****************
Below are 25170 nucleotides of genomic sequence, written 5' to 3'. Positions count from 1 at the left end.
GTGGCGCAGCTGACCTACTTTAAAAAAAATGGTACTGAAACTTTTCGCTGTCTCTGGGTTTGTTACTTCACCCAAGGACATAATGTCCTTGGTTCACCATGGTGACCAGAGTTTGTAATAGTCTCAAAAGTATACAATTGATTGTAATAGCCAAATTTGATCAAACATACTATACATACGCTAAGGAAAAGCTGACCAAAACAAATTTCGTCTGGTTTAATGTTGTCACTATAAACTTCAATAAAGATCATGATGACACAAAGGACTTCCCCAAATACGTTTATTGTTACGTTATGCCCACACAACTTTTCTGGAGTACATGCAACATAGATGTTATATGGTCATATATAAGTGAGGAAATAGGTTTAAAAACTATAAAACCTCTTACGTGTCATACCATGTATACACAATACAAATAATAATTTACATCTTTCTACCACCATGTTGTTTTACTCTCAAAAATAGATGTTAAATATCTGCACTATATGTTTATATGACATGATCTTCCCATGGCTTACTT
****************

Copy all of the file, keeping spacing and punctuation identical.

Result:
Below are 25170 nucleotides of genomic sequence, written 5' to 3'. Positions count from 1 at the left end.
GTGGCGCAGCTGACCTACTTTAAAAAAAATGGTACTGAAACTTTTCGCTGTCTCTGGGTTTGTTACTTCACCCAAGGACATAATGTCCTTGGTTCACCATGGTGACCAGAGTTTGTAATAGTCTCAAAAGTATACAATTGATTGTAATAGCCAAATTTGATCAAACATACTATACATACGCTAAGGAAAAGCTGACCAAAACAAATTTCGTCTGGTTTAATGTTGTCACTATAAACTTCAATAAAGATCATGATGACACAAAGGACTTCCCCAAATACGTTTATTGTTACGTTATGCCCACACAACTTTTCTGGAGTACATGCAACATAGATGTTATATGGTCATATATAAGTGAGGAAATAGGTTTAAAAACTATAAAACCTCTTACGTGTCATACCATGTATACACAATACAAATAATAATTTACATCTTTCTACCACCATGTTGTTTTACTCTCAAAAATAGATGTTAAATATCTGCACTATATGTTTATATGACATGATCTTCCCATGGCTTACTT